This is the first of a four part series that ties our current economic crisis to the thirty year buildup of defense spending since the Reagan Presidency. You can find a prologue here.
The roots of American Empire began with President Woodrow Wilson’s decision to enter World War I “to make the world itself at last free”, which set in motion a kind of messianic foreign policy of American Exceptionalism, which echoes in the righteous speeches of President Bush today. As Henry Kissinger once observed, “It is to the drumbeat of Wilsonian idealism that American foreign policy has marched since his watershed presidency, and continues to march to this day.” Although contemporary politicians have used the shattering events of September 2001 to explain that everything has changed, their neoconservative mentors know the real story. “America did not change on September 11,” Robert Kagan wrote. “It only became more itself.” He went on to note that “over the last six decades, it is an objective fact that Americans have been expanding their power and influence in ever widening arcs.” Though historians could reach back to the British retreat from Kabul in 1882 to point to the perils of such expansive empires, the past seems to be lost to our country’s leaders. The effective result of this was a permanent militarization of American policy in a way that now puts us in peril economically and culturally.
I will argue that the real source of our problems stemmed from a document, NSC-68, which remained secret from the day it was issued by the Truman administration on April 7, 1950 up until the day that Henry Kissinger declassified it in 1975. Written by Paul Nitze for the National Security Council, it laid out in Manichean terms the coming conflict with the Soviet Union that has echoes in today’s call for a war against Islam.
The Soviet Union, unlike previous aspirants to hegemony, is animated by a new fanatic faith, anithetical to our own, and seeks to impose its absolute authority over the rest of the world…The assault on free institutions is worldwide now, and in the context of the present polarization of world power, a defeat of free institutions anywhere is a defeat everywhere.
It was one thing for President Wilson to proclaim the principles of freedom, but here in a stroke, the U.S. took upon itself the responsibility to defend “free institutions” everywhere on the globe without creating any hiearchy of American interests as to which of these “free institutions” was worth shedding our blood and treasure for. At this point in the early 50’s with troops still deployed in Germany and many more to be deployed in Korea, it was only a matter of time that the Pentagon’s desire for “global force dominance” would find the necessary funding from a fearful Congress. Almost 60 years later the result is a worldwide command structure with U.S. troops deployed on every continent.
From an economist’s point of view, having just survived a Great Depression, the notion of military spending as a boost to jobs and production was given credibility and the theory of “guns and butter” became the conventional wisdom. Especially during the boom times of the fifties the notion was that spending money on guns did not take money away from civilian infrastructure. In fact civilian infrastructure like the Interstate Highway System was justified as a civil defense system for evacuating cities in a nuclear attack. President Eisenhower, who has been called a “nuclear schizophrenic” for his role in both enabling the gigantic growth of the military industrial complex and his prescient warnings about it, knew that the notion of guns and butter was patently false as he said in his famous speech to the newspaper editors in 1953.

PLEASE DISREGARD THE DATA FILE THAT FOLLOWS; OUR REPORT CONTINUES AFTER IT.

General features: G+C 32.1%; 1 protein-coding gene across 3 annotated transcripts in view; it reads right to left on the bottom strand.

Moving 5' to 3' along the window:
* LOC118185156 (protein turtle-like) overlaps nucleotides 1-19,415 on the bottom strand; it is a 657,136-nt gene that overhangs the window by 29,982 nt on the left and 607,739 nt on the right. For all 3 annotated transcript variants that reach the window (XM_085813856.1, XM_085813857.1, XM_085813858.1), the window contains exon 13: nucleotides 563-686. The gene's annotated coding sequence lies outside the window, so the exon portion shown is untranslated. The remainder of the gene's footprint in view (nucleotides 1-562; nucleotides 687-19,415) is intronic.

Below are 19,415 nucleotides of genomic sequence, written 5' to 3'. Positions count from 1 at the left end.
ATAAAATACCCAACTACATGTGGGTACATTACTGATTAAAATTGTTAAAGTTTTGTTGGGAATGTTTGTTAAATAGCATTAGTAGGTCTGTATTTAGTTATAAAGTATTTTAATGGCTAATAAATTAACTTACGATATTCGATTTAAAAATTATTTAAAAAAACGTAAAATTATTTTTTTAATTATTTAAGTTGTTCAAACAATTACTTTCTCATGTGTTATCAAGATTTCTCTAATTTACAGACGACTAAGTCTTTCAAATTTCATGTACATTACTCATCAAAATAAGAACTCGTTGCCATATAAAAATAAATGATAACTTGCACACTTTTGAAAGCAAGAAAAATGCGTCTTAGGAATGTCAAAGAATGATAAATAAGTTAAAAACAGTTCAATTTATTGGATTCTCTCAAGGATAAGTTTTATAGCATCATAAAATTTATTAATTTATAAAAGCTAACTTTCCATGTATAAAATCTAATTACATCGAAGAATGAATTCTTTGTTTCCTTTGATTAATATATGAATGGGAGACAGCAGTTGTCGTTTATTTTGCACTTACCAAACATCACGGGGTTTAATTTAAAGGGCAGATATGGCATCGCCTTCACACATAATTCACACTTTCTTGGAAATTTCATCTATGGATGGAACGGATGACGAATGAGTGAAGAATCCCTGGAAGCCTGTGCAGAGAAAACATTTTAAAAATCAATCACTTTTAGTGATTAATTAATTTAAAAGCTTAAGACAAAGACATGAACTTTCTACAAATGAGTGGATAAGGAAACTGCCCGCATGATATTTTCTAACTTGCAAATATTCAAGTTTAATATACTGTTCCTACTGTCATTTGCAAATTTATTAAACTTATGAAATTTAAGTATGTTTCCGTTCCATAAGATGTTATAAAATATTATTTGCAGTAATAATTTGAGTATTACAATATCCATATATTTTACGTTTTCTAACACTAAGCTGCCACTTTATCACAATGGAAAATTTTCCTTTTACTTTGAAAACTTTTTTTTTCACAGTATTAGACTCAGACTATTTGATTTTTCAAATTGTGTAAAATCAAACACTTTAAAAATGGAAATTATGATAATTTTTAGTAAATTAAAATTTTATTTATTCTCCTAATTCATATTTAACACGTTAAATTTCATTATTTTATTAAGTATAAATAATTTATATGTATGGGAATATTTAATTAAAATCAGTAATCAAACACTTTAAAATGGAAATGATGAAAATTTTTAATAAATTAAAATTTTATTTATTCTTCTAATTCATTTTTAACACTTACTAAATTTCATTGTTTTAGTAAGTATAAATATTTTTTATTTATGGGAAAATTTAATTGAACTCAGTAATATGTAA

Every gun that is made, every warship launched, every rocket fired signifies, in the final sense, a theft from those who hunger and are not fed, those who are cold and are not clothed.
This world in arms is not spending money alone. It is spending the sweat of its laborers, the genius of its scientists, the hopes of its children. The cost of one modern heavy bomber is this: a modern brick school in more than 30 cities. It is two electric power plants, each serving a town of 60,000 population. It is two fine, fully equipped hospitals.
It is some 50 miles of concrete highway. We pay for a single fighter with a half million bushels of wheat. We pay for a single destroyer with new homes that could have housed more than 8,000 people.
This, I repeat, is the best way of life to be found on the road the world has been taking. This is not a way of life at all, in any true sense. Under the cloud of threatening war, it is humanity hanging from a cross of iron. These plain and cruel truths define the peril and point to the hope that comes with this spring of 1953.
Even though Eisenhower ended his term by warning about the unchecked influence of the military on our democracy, it was probably too late. Military spending had come to be seen as a jobs program by every congressman and the big military contractors spread their plants into every state in order to curry influence. As we will see in the next part of this series, this could last as long as the country had a current account surplus with the rest of the world.